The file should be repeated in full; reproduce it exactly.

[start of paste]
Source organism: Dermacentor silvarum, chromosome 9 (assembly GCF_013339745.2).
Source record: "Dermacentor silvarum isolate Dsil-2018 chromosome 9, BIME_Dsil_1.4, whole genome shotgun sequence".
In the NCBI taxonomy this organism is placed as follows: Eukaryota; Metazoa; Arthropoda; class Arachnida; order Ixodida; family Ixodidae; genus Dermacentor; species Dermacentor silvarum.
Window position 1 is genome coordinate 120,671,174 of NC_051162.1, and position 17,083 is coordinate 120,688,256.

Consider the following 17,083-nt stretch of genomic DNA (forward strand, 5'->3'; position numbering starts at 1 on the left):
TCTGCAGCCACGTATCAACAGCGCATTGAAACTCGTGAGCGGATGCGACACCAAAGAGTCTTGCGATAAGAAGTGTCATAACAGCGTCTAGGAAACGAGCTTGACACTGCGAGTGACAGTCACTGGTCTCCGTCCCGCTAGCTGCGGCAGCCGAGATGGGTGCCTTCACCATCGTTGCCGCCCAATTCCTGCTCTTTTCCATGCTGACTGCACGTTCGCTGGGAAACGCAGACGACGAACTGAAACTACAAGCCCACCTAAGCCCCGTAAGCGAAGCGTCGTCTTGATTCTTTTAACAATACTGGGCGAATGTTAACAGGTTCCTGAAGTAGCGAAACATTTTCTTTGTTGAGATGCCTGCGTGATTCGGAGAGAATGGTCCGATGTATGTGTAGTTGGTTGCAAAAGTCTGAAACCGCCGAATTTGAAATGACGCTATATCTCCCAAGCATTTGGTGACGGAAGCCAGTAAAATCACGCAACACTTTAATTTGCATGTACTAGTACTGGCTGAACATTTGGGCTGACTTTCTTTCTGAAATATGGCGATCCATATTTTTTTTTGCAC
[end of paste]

Source organism: Dermacentor silvarum, chromosome 9 (assembly GCF_013339745.2).
Source record: "Dermacentor silvarum isolate Dsil-2018 chromosome 9, BIME_Dsil_1.4, whole genome shotgun sequence".
In the NCBI taxonomy this organism is placed as follows: Eukaryota; Metazoa; Arthropoda; class Arachnida; order Ixodida; family Ixodidae; genus Dermacentor; species Dermacentor silvarum.
Window position 1 is genome coordinate 120,671,174 of NC_051162.1, and position 17,083 is coordinate 120,688,256.

Consider the following 17,083-nt stretch of genomic DNA (forward strand, 5'->3'; position numbering starts at 1 on the left):
TCTGCAGCCACGTATCAACAGCGCATTGAAACTCGTGAGCGGATGCGACACCAAAGAGTCTTGCGATAAGAAGTGTCATAACAGCGTCTAGGAAACGAGCTTGACACTGCGAGTGACAGTCACTGGTCTCCGTCCCGCTAGCTGCGGCAGCCGAGATGGGTGCCTTCACCATCGTTGCCGCCCAATTCCTGCTCTTTTCCATGCTGACTGCACGTTCGCTGGGAAACGCAGACGACGAACTGAAACTACAAGCCCACCTAAGCCCCGTAAGCGAAGCGTCGTCTTGATTCTTTTAACAATACTGGGCGAATGTTAACAGGTTCCTGAAGTAGCGAAACATTTTCTTTGTTGAGATGCCTGCGTGATTCGGAGAGAATGGTCCGATGTATGTGTAGTTGGTTGCAAAAGTCTGAAACCGCCGAATTTGAAATGACGCTATATCTCCCAAGCATTTGGTGACGGAAGCCAGTAAAATCACGCAACACTTTAATTTGCATGTACTAGTACTGGCTGAACATTTGGGCTGACTTTCTTTCTGAAATATGGCGATCCATATTTTTTTTTGCAC